These agents, including myself, are led by MFA Crop Insurance Principal Agent Mike Smith, who has 30 years of crop insurance experience under his belt.

By providing educational opportunities while simultaneously helping producers with current and long-term risk management strategy, we are able to put the knowledge and know-how back into the grower’s hands. In addition, we are bringing the service and trust that MFA Incor­porated is known for among farmers and the agricultural industry.

Though we cannot stop these “variables” from happening, given the opportunity to understand your operation and review your current policy, we hope to prove ourselves as your new agent.


These are just a few important dates that pertain to spring-planted crops. There are numerous dates involved with crop insurance. Many of the dates are specific to location. I encourage you to visit with one of our local agents to confirm dates that are important to your farming operation.

February 1-28: Price discovery for spring-planted crops (differs slightly in some areas).

March 15: Spring crops sales closing date (differs slightly in some areas).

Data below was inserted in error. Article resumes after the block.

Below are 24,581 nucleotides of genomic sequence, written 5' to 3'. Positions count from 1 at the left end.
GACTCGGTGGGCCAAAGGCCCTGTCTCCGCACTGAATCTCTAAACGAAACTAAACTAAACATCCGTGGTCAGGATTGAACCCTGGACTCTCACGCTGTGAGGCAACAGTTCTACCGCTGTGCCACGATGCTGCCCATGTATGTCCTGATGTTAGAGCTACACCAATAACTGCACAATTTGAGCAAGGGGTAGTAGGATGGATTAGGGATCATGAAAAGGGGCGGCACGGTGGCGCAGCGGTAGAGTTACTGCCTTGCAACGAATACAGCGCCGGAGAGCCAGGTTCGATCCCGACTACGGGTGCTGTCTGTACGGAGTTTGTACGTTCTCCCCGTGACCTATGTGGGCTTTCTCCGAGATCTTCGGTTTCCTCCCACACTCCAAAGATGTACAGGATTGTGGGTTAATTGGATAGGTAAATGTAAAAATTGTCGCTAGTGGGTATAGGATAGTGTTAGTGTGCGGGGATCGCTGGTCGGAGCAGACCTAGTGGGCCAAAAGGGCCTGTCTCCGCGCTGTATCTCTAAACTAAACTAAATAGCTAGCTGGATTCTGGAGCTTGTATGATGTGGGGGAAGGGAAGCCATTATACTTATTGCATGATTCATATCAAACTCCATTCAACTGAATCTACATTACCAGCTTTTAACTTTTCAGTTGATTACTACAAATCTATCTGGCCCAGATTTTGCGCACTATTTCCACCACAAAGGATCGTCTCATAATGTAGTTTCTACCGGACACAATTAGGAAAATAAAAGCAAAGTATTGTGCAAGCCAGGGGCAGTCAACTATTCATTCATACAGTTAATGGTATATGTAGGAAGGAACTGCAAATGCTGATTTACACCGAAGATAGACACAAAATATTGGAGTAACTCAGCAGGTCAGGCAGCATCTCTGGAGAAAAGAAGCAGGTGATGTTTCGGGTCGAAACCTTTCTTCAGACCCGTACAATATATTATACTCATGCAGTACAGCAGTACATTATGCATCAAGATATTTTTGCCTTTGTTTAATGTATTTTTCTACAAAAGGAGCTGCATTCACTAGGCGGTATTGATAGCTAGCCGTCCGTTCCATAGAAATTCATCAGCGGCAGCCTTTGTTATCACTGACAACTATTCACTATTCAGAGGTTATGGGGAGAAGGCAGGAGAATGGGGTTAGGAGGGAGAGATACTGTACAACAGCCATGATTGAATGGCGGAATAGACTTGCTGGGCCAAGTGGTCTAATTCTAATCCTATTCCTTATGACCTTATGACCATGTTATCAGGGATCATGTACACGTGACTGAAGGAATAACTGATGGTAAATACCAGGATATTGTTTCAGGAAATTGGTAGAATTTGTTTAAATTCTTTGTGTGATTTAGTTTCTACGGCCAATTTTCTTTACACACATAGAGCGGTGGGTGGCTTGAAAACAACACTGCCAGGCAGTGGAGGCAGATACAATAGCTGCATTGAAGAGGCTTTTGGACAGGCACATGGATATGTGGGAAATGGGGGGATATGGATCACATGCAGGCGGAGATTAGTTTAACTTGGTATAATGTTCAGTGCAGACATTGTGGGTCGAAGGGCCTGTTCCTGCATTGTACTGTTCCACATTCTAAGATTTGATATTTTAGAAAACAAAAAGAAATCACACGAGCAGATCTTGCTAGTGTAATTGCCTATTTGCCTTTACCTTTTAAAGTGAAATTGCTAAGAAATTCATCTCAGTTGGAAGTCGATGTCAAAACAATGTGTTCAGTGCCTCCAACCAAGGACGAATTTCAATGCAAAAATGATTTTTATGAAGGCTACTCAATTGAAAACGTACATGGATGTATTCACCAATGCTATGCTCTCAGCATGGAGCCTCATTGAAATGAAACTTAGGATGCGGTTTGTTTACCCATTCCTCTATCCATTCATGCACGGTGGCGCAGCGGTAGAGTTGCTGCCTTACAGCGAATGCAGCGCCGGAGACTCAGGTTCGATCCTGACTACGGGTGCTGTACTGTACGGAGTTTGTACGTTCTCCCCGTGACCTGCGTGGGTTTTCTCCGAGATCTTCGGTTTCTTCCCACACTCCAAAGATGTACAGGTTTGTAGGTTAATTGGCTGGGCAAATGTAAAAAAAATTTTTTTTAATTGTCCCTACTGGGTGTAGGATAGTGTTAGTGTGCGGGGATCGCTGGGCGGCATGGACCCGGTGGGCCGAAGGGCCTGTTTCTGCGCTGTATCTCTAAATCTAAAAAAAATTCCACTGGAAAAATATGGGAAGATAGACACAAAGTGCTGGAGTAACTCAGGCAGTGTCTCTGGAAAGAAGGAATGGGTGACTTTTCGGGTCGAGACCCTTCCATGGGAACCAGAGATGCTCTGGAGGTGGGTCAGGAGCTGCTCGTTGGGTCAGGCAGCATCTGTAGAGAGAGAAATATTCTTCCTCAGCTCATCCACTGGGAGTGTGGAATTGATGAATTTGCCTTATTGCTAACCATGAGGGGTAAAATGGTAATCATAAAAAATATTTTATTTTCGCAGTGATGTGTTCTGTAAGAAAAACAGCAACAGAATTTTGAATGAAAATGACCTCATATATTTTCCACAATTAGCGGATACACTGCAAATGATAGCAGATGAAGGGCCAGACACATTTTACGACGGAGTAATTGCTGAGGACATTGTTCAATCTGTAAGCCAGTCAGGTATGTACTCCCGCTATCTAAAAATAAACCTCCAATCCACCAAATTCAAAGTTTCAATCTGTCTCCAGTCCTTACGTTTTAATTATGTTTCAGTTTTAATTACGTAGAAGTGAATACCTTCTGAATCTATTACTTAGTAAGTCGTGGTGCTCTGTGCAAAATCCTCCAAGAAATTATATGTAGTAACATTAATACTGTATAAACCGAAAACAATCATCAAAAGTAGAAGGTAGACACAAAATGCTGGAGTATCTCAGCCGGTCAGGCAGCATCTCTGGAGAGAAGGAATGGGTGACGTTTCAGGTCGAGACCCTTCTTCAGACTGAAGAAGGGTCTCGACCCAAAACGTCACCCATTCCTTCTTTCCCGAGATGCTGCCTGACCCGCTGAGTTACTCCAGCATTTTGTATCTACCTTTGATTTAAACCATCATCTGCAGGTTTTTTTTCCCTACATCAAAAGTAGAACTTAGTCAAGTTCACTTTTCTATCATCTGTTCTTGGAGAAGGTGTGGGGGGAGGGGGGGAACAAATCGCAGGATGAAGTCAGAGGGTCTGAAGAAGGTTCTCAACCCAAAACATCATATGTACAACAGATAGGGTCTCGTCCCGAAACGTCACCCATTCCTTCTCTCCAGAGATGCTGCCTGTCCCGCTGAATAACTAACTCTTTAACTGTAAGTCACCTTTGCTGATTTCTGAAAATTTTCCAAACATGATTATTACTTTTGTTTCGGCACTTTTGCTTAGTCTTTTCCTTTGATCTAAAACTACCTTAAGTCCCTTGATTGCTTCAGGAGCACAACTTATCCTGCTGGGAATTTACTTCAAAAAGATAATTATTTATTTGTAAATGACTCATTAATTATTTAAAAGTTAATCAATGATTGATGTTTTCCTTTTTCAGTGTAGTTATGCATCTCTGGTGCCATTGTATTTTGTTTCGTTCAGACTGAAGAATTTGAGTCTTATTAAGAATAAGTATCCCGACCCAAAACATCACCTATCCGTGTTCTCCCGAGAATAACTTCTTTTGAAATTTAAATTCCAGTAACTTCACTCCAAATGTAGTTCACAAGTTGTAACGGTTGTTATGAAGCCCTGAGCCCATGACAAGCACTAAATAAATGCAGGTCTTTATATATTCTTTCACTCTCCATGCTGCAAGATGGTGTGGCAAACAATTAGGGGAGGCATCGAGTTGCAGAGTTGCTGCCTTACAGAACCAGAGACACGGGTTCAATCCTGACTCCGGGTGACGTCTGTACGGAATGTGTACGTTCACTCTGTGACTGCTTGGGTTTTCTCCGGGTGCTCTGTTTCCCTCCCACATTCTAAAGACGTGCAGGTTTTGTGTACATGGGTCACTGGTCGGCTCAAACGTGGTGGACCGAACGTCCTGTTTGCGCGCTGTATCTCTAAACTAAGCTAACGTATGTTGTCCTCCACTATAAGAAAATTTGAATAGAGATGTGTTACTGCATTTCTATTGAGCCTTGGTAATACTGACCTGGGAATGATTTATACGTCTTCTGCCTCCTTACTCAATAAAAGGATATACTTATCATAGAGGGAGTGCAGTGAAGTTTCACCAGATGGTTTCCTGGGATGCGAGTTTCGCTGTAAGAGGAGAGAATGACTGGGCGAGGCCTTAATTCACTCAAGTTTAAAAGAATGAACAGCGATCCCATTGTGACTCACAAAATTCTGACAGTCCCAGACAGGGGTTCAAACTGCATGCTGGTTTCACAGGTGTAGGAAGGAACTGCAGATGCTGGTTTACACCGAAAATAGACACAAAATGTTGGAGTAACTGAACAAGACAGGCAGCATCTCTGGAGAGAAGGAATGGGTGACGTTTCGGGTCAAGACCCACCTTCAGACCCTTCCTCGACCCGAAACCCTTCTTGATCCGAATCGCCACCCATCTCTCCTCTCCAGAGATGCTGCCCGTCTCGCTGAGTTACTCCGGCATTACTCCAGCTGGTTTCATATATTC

April 29: Deadline to report last year’s spring crops production.

July 15: Deadline to report 2019 planted acres for spring crops.

October 1-31: Harvest price discovery period for spring crops.

November 15: Sales closing date for pasture, rangeland and forage.

December 10: End of insurance period and last day to turn in a claim.

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Attracting agriculture students

A first-of-its-kind agricultural magnet school is ex­pected to open in Springfield, Mo., in August 2021, thanks to a $6.5 million gift to Missouri State University by the Darr Family Foundation. The magnet school is expected to serve up to 150 elementary students—likely grades 4 through 6—and will be operated by Springfield Public Schools.